Allston-Brighton, Massachusetts is a part of the city of Boston, though it has alternated annexation over the years. First founded in 1646, Allston-Brighton was known as Little Cambridge for the better part of the 18th century. In 1807, Allston-Brighton separated from the City of Cambridge. For nearly a century, Allston-Brighton thrived as a meat-packing and slaughter town; in 1874, the City of Boston annexed Allston-Brighton.

Today, Allston-Brighton is known as the student village, owing to the enormous number of college students and recent graduates that live in the area. Boston University and Boston College bookend Allston-Brighton.

For more general history, visit the Allston-Brighton Historical Society .

Get around

Allston-Brighton is located on the western edge of Boston, bordering Brookline to the south, Boston College and Newton to the west, Boston University and Kenmore Square to the east, and Cambridge, Watertown, and the Charles River to the north.

By car

Like the rest of Boston, driving a car is generally a bad idea and a means of transportation to be avoided if at all possible. If you must use a car, however, exits 19 and 18 off the Mass Pike (Interstate 90) will bring you to Allston-Brighton.

By train

Green Line: the B branch of the Green Line trolley travels the length of Allston-Brighton along its southeastern edge. Major stops from east to west are Packard's Corner, Harvard Ave., Washington St., and Chestnut Hill Ave.

By bus

Allston-Brighton is served by buses 57, 64, 65, 66, 70, 70A, 86, 501 and 503. The 57 bus traverses Allston-Brighton through its center; board at any B-line stop from Kenmore Square to Packard's Corner. The 66 and 64 buses respectively connect Cambridge's Harvard and Central Squares to Allston-Brighton. The 86 bus runs from Sullivan Square in Charlestown, through Union Square (Somerville) and Harvard Square (Cambridge), down Market St. in Brighton, and turns around at the Cleveland Circle stop on the C-line. The 70 and 70A buses run along Western Ave. in North Allston-Brighton, both connecting Central Square (Cambridge) to Waltham (with the 70 going to Cedarwood and 70A to North Waltham). The 501 and 503's being express buses running (only on weekday rush hours) down through Washington Street in Brighton Center westward towards the Mass Pike in Newton Corner where they then run eastwards to their respective destinations, Downtown Boston and Copley Square.



Things to do in Allston largely include just walking about and enjoying the area. There's a lot of little boutiques, excellent friendly coffee/tea shops, some interesting crowds, and a relatively easy-going atmosphere. It's also an excellent area for photography.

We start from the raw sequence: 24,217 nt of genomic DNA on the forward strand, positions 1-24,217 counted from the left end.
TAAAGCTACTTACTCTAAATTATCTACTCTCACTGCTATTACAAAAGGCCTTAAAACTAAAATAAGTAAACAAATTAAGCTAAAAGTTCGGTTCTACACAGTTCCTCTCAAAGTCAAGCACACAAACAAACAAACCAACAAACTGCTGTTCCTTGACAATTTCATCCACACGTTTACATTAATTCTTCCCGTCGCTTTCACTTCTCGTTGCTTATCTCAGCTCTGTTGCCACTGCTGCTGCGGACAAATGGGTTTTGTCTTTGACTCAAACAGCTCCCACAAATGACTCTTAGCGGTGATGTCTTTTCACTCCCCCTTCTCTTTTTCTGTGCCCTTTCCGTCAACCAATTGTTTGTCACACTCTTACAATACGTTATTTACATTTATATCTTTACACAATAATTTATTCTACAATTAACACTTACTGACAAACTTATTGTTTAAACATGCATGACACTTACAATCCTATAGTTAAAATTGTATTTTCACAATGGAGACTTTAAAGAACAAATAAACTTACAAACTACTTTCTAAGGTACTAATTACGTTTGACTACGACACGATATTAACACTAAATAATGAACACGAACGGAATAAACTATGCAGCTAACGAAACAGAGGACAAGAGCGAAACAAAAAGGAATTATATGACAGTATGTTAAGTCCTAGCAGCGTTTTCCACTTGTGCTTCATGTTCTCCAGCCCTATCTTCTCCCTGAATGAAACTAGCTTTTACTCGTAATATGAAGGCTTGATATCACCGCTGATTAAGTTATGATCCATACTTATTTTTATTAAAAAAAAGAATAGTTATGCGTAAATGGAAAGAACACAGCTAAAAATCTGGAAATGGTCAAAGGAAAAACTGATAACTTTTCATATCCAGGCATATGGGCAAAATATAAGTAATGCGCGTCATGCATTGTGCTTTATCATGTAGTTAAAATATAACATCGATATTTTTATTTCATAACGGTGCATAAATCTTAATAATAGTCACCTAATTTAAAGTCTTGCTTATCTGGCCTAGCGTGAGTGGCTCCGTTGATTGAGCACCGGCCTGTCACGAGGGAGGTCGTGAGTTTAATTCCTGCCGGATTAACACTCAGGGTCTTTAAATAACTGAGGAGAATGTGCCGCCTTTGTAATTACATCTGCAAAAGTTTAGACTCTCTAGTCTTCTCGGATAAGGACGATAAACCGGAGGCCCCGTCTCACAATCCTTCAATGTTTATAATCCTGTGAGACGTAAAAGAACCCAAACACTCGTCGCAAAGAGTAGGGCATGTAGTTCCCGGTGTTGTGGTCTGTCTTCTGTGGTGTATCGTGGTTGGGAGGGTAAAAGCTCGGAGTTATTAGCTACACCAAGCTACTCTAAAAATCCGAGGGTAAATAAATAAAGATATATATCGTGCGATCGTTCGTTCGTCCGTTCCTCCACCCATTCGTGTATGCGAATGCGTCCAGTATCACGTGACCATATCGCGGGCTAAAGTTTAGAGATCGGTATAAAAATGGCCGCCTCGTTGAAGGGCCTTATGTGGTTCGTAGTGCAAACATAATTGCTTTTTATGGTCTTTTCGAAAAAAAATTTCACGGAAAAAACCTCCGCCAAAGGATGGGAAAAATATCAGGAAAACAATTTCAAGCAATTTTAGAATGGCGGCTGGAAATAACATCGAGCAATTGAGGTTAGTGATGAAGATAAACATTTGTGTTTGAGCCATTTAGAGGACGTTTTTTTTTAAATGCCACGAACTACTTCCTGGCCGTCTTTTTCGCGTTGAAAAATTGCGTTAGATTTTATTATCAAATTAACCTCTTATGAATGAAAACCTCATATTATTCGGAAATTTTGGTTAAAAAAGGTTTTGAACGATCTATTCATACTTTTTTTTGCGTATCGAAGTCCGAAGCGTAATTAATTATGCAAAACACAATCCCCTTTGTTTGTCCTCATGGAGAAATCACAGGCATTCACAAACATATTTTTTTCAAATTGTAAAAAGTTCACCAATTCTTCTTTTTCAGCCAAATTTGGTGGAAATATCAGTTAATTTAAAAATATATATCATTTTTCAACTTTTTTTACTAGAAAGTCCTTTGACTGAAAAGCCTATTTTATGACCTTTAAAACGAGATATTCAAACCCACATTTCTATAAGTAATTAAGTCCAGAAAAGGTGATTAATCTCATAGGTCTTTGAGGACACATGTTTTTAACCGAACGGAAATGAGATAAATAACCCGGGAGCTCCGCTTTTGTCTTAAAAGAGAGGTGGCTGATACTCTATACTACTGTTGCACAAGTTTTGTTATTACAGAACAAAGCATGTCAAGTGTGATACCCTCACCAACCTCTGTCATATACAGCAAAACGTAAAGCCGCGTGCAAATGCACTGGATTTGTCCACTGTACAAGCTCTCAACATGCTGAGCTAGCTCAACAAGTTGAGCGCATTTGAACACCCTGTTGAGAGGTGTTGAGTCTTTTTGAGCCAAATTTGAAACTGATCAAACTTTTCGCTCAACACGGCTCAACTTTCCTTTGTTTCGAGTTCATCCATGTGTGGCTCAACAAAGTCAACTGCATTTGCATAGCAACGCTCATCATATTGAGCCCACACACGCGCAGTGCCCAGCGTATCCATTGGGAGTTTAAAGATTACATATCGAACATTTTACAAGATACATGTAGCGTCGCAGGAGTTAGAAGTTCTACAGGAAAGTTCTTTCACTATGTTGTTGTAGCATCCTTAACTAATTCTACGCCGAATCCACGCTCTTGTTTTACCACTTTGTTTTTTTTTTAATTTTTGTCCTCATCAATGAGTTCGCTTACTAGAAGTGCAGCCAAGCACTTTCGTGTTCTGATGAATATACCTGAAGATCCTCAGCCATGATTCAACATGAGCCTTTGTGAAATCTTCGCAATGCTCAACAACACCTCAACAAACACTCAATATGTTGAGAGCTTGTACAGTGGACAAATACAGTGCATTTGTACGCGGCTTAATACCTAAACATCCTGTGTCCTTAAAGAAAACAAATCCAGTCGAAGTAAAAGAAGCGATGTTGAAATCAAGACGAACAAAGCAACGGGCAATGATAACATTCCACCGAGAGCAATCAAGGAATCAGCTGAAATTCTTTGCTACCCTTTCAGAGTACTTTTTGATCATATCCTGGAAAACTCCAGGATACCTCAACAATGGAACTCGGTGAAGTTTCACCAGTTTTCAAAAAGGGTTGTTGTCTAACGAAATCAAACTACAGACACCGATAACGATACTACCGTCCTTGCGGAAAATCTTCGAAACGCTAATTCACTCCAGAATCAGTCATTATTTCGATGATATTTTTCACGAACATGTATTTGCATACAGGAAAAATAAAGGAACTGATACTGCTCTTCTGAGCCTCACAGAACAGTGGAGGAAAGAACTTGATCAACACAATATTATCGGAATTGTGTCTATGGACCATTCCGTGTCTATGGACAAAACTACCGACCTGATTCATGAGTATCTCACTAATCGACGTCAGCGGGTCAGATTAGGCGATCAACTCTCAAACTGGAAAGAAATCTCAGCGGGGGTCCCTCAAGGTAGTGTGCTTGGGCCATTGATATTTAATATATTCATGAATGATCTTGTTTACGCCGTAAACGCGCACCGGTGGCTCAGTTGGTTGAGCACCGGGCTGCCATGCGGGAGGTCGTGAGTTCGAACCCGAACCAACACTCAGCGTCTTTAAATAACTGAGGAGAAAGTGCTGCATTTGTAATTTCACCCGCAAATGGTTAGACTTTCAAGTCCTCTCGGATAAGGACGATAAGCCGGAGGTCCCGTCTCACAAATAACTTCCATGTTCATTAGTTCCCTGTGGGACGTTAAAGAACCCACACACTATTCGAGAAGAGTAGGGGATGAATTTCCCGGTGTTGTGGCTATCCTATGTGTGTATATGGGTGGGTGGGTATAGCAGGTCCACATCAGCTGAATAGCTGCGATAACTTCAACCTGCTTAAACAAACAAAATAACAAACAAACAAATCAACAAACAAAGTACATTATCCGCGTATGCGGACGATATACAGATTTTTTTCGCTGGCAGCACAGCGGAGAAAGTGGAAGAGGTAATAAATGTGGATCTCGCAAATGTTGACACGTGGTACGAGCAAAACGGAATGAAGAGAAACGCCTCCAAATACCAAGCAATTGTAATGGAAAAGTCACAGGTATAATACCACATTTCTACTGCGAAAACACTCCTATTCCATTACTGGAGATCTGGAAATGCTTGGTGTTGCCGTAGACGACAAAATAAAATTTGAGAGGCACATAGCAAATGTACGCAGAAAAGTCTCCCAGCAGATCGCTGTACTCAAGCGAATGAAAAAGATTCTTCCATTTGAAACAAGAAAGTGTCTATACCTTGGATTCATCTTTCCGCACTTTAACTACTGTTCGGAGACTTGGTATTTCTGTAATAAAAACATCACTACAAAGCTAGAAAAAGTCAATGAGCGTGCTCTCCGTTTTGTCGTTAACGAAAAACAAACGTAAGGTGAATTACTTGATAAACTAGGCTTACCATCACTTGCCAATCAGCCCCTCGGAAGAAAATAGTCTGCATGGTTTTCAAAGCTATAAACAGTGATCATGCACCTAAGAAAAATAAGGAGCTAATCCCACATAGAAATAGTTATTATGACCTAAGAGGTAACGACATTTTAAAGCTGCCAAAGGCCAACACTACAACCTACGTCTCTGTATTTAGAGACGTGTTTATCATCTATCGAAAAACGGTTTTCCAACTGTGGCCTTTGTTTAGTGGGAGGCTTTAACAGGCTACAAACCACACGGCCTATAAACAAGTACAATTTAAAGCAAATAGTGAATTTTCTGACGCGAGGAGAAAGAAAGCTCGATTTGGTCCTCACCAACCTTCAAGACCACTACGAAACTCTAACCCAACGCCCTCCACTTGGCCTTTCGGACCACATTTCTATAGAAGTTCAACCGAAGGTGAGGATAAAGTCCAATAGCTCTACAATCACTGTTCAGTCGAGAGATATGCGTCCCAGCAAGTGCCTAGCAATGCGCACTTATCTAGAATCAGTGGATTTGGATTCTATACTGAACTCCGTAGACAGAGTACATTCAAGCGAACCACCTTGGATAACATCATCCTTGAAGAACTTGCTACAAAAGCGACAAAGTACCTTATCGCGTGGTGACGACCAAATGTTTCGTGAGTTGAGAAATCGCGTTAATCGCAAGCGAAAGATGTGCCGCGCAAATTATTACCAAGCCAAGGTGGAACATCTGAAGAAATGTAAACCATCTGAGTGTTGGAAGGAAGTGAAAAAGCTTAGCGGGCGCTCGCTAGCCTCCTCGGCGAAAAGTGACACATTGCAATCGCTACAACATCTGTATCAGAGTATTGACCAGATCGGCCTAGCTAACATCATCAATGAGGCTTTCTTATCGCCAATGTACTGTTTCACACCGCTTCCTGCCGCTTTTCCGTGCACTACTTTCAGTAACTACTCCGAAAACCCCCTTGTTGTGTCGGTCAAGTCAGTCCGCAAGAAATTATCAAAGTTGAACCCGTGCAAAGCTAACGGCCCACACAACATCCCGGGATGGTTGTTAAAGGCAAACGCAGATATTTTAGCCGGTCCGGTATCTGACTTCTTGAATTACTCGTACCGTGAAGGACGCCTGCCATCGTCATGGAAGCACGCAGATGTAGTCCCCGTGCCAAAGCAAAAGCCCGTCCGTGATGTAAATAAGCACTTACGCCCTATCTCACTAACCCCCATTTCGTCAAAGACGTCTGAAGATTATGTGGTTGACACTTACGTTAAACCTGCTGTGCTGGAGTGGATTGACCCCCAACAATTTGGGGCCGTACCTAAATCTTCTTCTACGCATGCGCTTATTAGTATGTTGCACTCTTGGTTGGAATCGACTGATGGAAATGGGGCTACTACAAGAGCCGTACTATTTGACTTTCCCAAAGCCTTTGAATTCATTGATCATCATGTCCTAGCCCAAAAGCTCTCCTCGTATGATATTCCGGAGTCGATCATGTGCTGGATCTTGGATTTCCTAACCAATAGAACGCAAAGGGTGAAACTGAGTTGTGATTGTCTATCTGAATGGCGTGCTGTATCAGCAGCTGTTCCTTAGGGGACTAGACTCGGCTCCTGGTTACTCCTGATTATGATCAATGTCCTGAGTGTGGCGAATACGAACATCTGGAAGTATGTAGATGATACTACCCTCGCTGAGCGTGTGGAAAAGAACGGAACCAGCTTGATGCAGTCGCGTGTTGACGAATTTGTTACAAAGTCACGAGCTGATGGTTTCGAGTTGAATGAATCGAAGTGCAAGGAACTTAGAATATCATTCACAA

Allston-Brighton has some of the best ethnic restaurants in the metro Boston area, bar none. Brazilian and Vietnamese dominate, and the bars aren't half bad either, but more on that later. The best indicator of the local restaurants' quality are the patrons - for instance, if you want good Vietnamese, follow the Vietnamese crowd.




Allston-Brighton is a bit of a student village, and naturally you would expect bars. Lots of bars. There are, in fact, many. As of 2003, there is no smoking in any restaurant or bar in the metro Boston area.


Oddly enough, for a college-burg, Allston-Brighton has few hotels. You'll probably need to venture into Boston or Cambridge for accommodation. For less expensive hotels, try Natick or Framingham, west of the city. Be aware that as a college town, any Boston-area hotels fill up quickly in early September and around graduation. Book well in advance.

Bed and Breakfasts


Stay safe

Allston-Brighton is generally a safe place if you don't mind seeing the occasional drunken hooligan on weekends. It has a large college student population, so criminals of opportunity - burglars, pickpockets, petty thieves - exist. Peak seasons for them are any time students are moving in and out - May and September. Allston-Brighton also has its fair share of panhandlers and drunks - and not just the students.

Late at night, it's a good idea to travel in groups until you know the area. Calling for help is relatively straightforward. However, due to recent budget cuts by the Boston Police Department, response times to 911 calls are significantly longer than they used to be, in some cases 15–30 minutes for police or ambulance response.

Allston-Brighton also has one of the best martial arts schools in America, though you'd never be able to tell based on the building's appearance. The Boston Martial Arts Center , located at 161 Harvard Avenue, offers self-defense classes six days a week.

In addition, Emerald Necklace Budo Martial Arts , a traditional karate dojo, is also in Allston, featuring karate and self-defense classes for adult men and women. Jason Gould, the Chief Instructor at the Emerald Necklace dojo, is a certified R.A.D. (Rape Aggression Defense) instructor, and one of the founding members of Allston's Ringer Park Crime Watch.

Go next

Routes through Allston-Brighton

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